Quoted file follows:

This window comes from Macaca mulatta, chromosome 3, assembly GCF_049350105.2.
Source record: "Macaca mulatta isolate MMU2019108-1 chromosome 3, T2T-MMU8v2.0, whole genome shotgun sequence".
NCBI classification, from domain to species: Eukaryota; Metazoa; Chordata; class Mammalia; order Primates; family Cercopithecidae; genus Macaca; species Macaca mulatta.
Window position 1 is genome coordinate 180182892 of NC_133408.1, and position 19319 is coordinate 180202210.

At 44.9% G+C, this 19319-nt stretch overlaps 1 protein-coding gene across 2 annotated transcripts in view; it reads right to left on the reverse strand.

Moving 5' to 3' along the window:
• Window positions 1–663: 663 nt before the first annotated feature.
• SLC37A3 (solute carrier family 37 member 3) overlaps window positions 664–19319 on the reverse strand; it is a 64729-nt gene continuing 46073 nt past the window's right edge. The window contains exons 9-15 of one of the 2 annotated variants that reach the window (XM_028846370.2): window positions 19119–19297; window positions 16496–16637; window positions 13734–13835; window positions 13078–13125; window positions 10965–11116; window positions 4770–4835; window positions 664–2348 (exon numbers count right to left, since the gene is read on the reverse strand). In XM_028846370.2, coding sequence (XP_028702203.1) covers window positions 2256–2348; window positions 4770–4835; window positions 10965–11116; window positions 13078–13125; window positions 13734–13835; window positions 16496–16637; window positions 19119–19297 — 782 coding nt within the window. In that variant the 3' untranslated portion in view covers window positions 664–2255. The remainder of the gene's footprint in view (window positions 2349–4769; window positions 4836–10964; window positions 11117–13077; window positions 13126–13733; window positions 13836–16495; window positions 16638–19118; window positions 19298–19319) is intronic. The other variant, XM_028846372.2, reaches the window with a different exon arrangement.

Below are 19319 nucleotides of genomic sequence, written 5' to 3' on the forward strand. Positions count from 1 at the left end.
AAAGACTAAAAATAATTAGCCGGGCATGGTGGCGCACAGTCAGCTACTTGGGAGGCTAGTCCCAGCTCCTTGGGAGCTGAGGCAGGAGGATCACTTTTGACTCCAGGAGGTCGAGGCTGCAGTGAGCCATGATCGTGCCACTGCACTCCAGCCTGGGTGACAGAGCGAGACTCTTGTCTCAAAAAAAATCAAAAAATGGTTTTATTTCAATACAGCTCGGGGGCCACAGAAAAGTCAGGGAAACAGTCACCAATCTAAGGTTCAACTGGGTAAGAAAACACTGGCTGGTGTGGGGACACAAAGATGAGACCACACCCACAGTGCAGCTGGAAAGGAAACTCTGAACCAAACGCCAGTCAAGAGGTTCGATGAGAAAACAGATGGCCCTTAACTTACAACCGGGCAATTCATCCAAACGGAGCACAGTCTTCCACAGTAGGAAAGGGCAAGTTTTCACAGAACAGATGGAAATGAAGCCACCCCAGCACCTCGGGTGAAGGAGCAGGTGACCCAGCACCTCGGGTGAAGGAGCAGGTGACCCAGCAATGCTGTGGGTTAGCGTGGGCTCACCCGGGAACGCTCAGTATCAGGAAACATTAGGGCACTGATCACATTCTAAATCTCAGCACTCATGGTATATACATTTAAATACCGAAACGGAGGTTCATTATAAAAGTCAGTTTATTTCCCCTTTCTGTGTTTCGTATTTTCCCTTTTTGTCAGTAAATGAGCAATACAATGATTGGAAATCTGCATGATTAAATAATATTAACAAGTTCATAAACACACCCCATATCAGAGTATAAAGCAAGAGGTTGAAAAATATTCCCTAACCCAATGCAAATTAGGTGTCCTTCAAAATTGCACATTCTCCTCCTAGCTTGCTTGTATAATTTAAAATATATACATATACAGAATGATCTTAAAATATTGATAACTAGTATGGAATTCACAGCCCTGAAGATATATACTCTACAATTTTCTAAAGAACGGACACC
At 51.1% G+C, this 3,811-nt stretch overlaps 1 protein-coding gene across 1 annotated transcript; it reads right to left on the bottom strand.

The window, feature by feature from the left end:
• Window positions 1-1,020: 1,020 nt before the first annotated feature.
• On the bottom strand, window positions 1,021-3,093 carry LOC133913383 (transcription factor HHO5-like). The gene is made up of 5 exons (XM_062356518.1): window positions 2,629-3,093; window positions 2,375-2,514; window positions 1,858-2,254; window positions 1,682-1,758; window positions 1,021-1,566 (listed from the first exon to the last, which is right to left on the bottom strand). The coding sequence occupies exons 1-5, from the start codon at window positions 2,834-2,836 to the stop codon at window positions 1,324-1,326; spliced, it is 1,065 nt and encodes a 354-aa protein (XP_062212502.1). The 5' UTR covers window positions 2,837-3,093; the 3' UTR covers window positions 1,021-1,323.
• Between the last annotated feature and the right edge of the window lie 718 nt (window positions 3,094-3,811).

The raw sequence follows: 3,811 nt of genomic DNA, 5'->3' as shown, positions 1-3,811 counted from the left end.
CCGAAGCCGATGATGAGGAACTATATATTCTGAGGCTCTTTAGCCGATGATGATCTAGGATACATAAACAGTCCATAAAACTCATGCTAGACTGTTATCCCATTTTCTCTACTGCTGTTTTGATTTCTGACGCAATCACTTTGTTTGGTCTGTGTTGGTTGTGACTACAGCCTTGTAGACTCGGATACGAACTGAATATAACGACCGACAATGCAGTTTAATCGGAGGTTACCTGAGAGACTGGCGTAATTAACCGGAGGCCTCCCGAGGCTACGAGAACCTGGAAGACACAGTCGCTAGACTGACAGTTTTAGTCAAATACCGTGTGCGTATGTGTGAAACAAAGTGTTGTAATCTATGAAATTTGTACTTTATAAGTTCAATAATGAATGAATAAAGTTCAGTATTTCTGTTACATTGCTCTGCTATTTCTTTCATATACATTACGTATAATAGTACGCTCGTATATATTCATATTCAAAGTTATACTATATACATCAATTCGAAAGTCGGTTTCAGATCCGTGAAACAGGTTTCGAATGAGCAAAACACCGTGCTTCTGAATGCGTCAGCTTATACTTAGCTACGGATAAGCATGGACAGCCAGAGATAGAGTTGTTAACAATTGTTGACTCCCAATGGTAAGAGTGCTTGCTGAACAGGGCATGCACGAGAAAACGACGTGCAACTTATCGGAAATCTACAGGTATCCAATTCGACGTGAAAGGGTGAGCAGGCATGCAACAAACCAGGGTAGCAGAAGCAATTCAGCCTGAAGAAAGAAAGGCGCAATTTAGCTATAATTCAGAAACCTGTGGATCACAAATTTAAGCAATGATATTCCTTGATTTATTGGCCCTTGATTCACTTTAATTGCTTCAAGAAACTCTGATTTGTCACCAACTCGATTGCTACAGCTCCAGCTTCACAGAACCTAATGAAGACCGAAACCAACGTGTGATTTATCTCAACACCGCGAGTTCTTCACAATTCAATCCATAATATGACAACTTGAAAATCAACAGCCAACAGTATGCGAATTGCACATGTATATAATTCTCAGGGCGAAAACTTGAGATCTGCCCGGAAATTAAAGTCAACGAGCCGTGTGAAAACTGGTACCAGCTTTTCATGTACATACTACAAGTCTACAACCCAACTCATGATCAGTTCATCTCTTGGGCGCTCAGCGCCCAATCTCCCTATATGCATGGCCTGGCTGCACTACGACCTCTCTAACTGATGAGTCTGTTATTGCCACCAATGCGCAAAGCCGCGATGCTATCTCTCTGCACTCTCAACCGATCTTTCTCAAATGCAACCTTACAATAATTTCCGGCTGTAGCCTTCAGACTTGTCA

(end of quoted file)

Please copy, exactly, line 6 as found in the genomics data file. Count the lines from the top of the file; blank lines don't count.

Moving 5' to 3' along the window: